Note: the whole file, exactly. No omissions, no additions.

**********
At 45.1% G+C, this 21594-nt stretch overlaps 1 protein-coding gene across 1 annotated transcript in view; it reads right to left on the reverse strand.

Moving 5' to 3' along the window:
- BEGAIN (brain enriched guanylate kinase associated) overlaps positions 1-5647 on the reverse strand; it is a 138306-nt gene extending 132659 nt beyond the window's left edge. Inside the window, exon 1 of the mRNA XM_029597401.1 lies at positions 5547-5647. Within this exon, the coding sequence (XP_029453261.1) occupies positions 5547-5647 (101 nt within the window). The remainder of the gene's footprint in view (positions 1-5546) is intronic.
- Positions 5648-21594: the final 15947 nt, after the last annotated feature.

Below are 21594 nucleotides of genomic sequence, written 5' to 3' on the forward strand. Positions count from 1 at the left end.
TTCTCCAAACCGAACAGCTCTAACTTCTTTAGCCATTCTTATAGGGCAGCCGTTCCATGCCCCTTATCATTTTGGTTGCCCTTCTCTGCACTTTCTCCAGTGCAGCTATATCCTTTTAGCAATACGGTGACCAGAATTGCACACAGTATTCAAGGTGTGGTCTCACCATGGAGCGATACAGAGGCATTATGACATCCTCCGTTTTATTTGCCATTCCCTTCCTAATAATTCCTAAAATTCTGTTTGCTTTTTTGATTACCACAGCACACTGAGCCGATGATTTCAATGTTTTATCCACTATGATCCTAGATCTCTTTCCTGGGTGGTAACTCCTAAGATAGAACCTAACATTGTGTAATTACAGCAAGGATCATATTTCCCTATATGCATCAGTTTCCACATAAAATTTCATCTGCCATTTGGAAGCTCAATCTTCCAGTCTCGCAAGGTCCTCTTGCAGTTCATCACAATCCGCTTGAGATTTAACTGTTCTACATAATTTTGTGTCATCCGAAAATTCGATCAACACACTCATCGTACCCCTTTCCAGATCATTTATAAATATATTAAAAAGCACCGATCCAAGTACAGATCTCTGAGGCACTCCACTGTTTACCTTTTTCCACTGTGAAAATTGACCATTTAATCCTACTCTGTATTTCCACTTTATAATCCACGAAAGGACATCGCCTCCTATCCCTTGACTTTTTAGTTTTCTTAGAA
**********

At 45.1% G+C, this 21594-nt stretch overlaps 1 protein-coding gene across 1 annotated transcript in view; it reads right to left on the reverse strand.

Moving 5' to 3' along the window:
- BEGAIN (brain enriched guanylate kinase associated) overlaps positions 1-5647 on the reverse strand; it is a 138306-nt gene extending 132659 nt beyond the window's left edge. Inside the window, exon 1 of the mRNA XM_029597401.1 lies at positions 5547-5647. Within this exon, the coding sequence (XP_029453261.1) occupies positions 5547-5647 (101 nt within the window). The remainder of the gene's footprint in view (positions 1-5546) is intronic.
- Positions 5648-21594: the final 15947 nt, after the last annotated feature.

Below are 21594 nucleotides of genomic sequence, written 5' to 3' on the forward strand. Positions count from 1 at the left end.
TTCTCCAAACCGAACAGCTCTAACTTCTTTAGCCATTCTTATAGGGCAGCCGTTCCATGCCCCTTATCATTTTGGTTGCCCTTCTCTGCACTTTCTCCAGTGCAGCTATATCCTTTTAGCAATACGGTGACCAGAATTGCACACAGTATTCAAGGTGTGGTCTCACCATGGAGCGATACAGAGGCATTATGACATCCTCCGTTTTATTTGCCATTCCCTTCCTAATAATTCCTAAAATTCTGTTTGCTTTTTTGATTACCACAGCACACTGAGCCGATGATTTCAATGTTTTATCCACTATGATCCTAGATCTCTTTCCTGGGTGGTAACTCCTAAGATAGAACCTAACATTGTGTAATTACAGCAAGGATCATATTTCCCTATATGCATCAGTTTCCACATAAAATTTCATCTGCCATTTGGAAGCTCAATCTTCCAGTCTCGCAAGGTCCTCTTGCAGTTCATCACAATCCGCTTGAGATTTAACTGTTCTACATAATTTTGTGTCATCCGAAAATTCGATCAACACACTCATCGTACCCCTTTCCAGATCATTTATAAATATATTAAAAAGCACCGATCCAAGTACAGATCTCTGAGGCACTCCACTGTTTACCTTTTTCCACTGTGAAAATTGACCATTTAATCCTACTCTGTATTTCCACTTTATAATCCACGAAAGGACATCGCCTCCTATCCCTTGACTTTTTAGTTTTCTTAGAA